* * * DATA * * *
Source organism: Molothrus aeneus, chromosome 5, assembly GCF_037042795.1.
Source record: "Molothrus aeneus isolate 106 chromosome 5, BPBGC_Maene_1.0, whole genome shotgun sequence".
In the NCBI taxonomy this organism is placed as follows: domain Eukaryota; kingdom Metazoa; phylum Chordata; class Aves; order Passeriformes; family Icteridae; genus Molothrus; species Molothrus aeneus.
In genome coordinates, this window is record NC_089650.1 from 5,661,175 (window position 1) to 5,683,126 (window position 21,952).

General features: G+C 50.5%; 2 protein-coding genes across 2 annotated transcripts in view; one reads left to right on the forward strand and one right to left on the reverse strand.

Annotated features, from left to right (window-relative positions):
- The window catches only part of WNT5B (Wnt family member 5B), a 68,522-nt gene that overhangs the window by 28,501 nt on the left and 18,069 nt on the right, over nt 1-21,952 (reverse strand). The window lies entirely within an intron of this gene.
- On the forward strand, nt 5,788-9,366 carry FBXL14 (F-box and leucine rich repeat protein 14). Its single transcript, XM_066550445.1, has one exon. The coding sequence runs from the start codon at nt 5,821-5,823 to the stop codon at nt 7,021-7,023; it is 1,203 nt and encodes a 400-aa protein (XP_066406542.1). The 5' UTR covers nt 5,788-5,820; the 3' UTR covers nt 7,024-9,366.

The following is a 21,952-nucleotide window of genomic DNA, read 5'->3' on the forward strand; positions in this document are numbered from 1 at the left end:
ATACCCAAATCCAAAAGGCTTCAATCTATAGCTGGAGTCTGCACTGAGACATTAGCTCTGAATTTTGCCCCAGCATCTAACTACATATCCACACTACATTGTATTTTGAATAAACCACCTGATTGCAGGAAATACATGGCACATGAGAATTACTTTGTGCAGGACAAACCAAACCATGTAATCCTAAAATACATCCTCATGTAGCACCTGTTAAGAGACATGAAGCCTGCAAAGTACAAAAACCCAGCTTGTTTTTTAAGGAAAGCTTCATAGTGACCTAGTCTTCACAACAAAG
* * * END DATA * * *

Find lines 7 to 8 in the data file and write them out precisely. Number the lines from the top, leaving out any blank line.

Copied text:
- The window catches only part of WNT5B (Wnt family member 5B), a 68,522-nt gene that overhangs the window by 28,501 nt on the left and 18,069 nt on the right, over nt 1-21,952 (reverse strand). The window lies entirely within an intron of this gene.
- On the forward strand, nt 5,788-9,366 carry FBXL14 (F-box and leucine rich repeat protein 14). Its single transcript, XM_066550445.1, has one exon. The coding sequence runs from the start codon at nt 5,821-5,823 to the stop codon at nt 7,021-7,023; it is 1,203 nt and encodes a 400-aa protein (XP_066406542.1). The 5' UTR covers nt 5,788-5,820; the 3' UTR covers nt 7,024-9,366.